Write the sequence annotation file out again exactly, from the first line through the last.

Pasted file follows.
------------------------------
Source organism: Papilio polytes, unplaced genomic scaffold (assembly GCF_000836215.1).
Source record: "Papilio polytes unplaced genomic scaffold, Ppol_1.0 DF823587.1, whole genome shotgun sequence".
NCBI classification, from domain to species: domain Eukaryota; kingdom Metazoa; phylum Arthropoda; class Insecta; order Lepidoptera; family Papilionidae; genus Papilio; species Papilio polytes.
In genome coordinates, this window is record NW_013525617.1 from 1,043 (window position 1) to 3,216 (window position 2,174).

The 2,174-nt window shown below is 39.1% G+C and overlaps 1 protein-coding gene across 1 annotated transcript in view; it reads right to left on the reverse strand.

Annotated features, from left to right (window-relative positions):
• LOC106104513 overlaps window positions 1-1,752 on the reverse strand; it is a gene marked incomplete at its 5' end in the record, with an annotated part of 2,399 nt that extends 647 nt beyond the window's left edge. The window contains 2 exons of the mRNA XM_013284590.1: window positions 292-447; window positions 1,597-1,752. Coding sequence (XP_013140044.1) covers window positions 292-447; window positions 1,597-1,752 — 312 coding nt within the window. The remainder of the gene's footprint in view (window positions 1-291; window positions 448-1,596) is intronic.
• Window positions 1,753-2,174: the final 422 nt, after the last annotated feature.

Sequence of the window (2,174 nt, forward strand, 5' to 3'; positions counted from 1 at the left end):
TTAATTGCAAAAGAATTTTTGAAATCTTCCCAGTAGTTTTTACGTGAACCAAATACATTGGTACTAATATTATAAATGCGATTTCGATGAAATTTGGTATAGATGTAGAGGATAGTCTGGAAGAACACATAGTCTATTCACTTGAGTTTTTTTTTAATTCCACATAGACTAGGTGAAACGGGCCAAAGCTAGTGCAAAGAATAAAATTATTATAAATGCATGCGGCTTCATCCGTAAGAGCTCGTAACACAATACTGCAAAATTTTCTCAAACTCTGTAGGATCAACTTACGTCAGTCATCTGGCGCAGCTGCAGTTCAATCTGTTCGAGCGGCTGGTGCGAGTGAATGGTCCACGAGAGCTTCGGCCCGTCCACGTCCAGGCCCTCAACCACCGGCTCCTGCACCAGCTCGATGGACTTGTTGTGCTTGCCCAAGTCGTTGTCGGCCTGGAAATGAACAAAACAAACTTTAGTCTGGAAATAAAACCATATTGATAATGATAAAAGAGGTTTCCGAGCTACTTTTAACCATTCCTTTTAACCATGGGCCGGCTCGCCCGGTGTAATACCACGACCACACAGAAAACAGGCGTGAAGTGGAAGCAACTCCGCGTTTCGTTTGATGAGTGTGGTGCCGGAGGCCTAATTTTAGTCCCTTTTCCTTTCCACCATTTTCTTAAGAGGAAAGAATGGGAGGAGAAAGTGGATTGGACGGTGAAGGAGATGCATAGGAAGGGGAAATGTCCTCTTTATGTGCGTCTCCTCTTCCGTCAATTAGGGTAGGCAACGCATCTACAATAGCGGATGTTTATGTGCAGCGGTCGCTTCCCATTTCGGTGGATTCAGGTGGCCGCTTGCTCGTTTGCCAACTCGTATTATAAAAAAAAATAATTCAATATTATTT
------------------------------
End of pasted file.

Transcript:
Source organism: Papilio polytes, unplaced genomic scaffold (assembly GCF_000836215.1).
Source record: "Papilio polytes unplaced genomic scaffold, Ppol_1.0 DF823587.1, whole genome shotgun sequence".
NCBI classification, from domain to species: domain Eukaryota; kingdom Metazoa; phylum Arthropoda; class Insecta; order Lepidoptera; family Papilionidae; genus Papilio; species Papilio polytes.
In genome coordinates, this window is record NW_013525617.1 from 1,043 (window position 1) to 3,216 (window position 2,174).

The 2,174-nt window shown below is 39.1% G+C and overlaps 1 protein-coding gene across 1 annotated transcript in view; it reads right to left on the reverse strand.

Annotated features, from left to right (window-relative positions):
• LOC106104513 overlaps window positions 1-1,752 on the reverse strand; it is a gene marked incomplete at its 5' end in the record, with an annotated part of 2,399 nt that extends 647 nt beyond the window's left edge. The window contains 2 exons of the mRNA XM_013284590.1: window positions 292-447; window positions 1,597-1,752. Coding sequence (XP_013140044.1) covers window positions 292-447; window positions 1,597-1,752 — 312 coding nt within the window. The remainder of the gene's footprint in view (window positions 1-291; window positions 448-1,596) is intronic.
• Window positions 1,753-2,174: the final 422 nt, after the last annotated feature.

Sequence of the window (2,174 nt, forward strand, 5' to 3'; positions counted from 1 at the left end):
TTAATTGCAAAAGAATTTTTGAAATCTTCCCAGTAGTTTTTACGTGAACCAAATACATTGGTACTAATATTATAAATGCGATTTCGATGAAATTTGGTATAGATGTAGAGGATAGTCTGGAAGAACACATAGTCTATTCACTTGAGTTTTTTTTTAATTCCACATAGACTAGGTGAAACGGGCCAAAGCTAGTGCAAAGAATAAAATTATTATAAATGCATGCGGCTTCATCCGTAAGAGCTCGTAACACAATACTGCAAAATTTTCTCAAACTCTGTAGGATCAACTTACGTCAGTCATCTGGCGCAGCTGCAGTTCAATCTGTTCGAGCGGCTGGTGCGAGTGAATGGTCCACGAGAGCTTCGGCCCGTCCACGTCCAGGCCCTCAACCACCGGCTCCTGCACCAGCTCGATGGACTTGTTGTGCTTGCCCAAGTCGTTGTCGGCCTGGAAATGAACAAAACAAACTTTAGTCTGGAAATAAAACCATATTGATAATGATAAAAGAGGTTTCCGAGCTACTTTTAACCATTCCTTTTAACCATGGGCCGGCTCGCCCGGTGTAATACCACGACCACACAGAAAACAGGCGTGAAGTGGAAGCAACTCCGCGTTTCGTTTGATGAGTGTGGTGCCGGAGGCCTAATTTTAGTCCCTTTTCCTTTCCACCATTTTCTTAAGAGGAAAGAATGGGAGGAGAAAGTGGATTGGACGGTGAAGGAGATGCATAGGAAGGGGAAATGTCCTCTTTATGTGCGTCTCCTCTTCCGTCAATTAGGGTAGGCAACGCATCTACAATAGCGGATGTTTATGTGCAGCGGTCGCTTCCCATTTCGGTGGATTCAGGTGGCCGCTTGCTCGTTTGCCAACTCGTATTATAAAAAAAAATAATTCAATATTATTT